The wider meaning of prophet

The term prophet had a wide meaning among the Israelites, since it also included people like Abraham, Moses, and Miriam.  That is why some so-called historical books are often called the early prophets.  Jewish traditions hold that there were 48 male prophets, and seven female prophets, Sarah, Miriam, Deborah, Hannah, Abigail, Huldah, and Esther.  Others have recognized Rebecca, Rachel, and Leah as female prophets also.  Thus, there is a wide range of written prophetic books in the Hebrew Bible or the Old Testament.  The Hebrew prophetic dominant message was a return to Yahweh and his laws.  They were to protect the poor, the orphans, and the widows.  Justice and righteousness dominate in their messages.  Yahweh would judge them.  Although some Israelites were sinners, they would have a bright future if they turned from their evil ways to Yahweh.

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Jacob in Aram (Hos 12:12-12:12)

“Jacob fled

To the land of Aram.

There Israel served

For a wife.

He guarded sheep

For a wife.”

This incident about Jacob or Israel can be found in Genesis, chapter 29. Jacob went east and found his cousin Rachel, whom he wanted to marry. He was tricked into marring her sister Leah. However, he stayed on to take care of the sheep of his uncle Laban, so that he would have Rachel as his wife also.

The righteous Jacob (Wis 10:9-10:12)

“Wisdom rescued from troubles

Those who served her.

When a righteous man fled

From his brother’s wrath,

She guided him on straight paths.

She showed him the kingdom of God.

She gave him knowledge of holy things.

She prospered him in his labors.

She increased the fruit of his toil.

When his oppressors were covetous,

She stood by him.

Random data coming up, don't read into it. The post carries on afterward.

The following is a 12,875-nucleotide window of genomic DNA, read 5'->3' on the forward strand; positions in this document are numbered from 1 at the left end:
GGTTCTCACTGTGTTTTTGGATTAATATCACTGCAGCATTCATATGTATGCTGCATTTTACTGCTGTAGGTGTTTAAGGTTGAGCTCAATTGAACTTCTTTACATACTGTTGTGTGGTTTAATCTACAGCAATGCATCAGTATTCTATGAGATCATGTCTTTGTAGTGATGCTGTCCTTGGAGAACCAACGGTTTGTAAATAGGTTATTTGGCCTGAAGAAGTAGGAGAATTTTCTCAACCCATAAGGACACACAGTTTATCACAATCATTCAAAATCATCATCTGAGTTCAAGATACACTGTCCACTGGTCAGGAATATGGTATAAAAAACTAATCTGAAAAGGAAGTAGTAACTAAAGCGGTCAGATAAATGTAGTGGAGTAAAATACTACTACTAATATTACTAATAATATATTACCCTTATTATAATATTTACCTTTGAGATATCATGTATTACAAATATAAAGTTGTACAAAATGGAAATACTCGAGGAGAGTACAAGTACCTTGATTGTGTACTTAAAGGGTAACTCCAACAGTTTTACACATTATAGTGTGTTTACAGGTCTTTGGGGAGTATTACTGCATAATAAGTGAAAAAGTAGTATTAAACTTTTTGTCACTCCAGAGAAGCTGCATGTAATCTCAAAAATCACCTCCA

She made him rich.

She protected him from his enemies.

She kept him safe

From those who lay in wait for him.

In his arduous contest

She gave him the victory.

Thus he might learn

That godliness is more powerful

Than anything else.”

Wisdom also helped the righteous Jacob as we have a condensed version of the story of Jacob in Genesis, chapters 25-32. Of course, the unnamed Jacob is called a just man (δίκαιον) who served wisdom (σοφία). He fled from his brother’s anger after he had tricked Esau out of his birthright. Jacob had dreams that told him about the kingdom of God (βασιλείαν Θεοῦ) and the heavenly angels. Jacob went to live with Laban, the brother of his mother, or his uncle. He then married his 2 first cousins, Rachel and Leah, while he worked for his uncle. He then became rich before he got into a fight with his uncle Laban. For some reason, Jacob was considered righteous as opposed to Esau and Laban in their various disputes.

The violence against Dinah (Gen34:1-34:5)

“Now Dinah the daughter of Leah, whom she had borne to Jacob, went out to visit the women of the region.  When Shechem son of Hamor the Hivite, the prince of the region, saw her he seized her and lay with her by force.  His soul was drawn to Dinah daughter of Jacob.  He loved the girl and spoke tenderly to her.  So Shechem spoke to his father Hamor, saying, ‘Get me this girl to be my wife.’  Now Jacob heard that he had defiled his daughter Dinah.  But his sons were with his cattle in the field, so Jacob held his peace until they came.”

Dinah, Leah’s daughter, went to visit some women in the region.  Shechem, the son of Hamor, raped her, ‘saw her, seized her and lay with her by force.’  However, he loved her and spoke tenderly to her and asked his father to get her to be his wife.  When Jacob heard that Dinah hand been ‘defiled,’ his sons were in the field, so he held his peace.  This may be the first recorded rape of a named individual.  There is trouble brewing here.

The meeting with Esau (Gen 33:1-33:11)

“Now Jacob looked up and saw Esau coming, and four hundred men with him. So he divided the children among Leah and Rachel and the two maids. He put the maids with their children in front, then Leah with her children, and Rachel and Joseph last of all.  He himself went on ahead of them, bowing himself to the ground seven times, until he came near his brother.”

The story of Jacob continues.  He looked up and saw Esau with 400 men coming.  He divided up his family and put the maids with their children up front and Rachel and Leah with their children in the back.  Jacob went out front, bowing to the ground seven times until he came to his brother.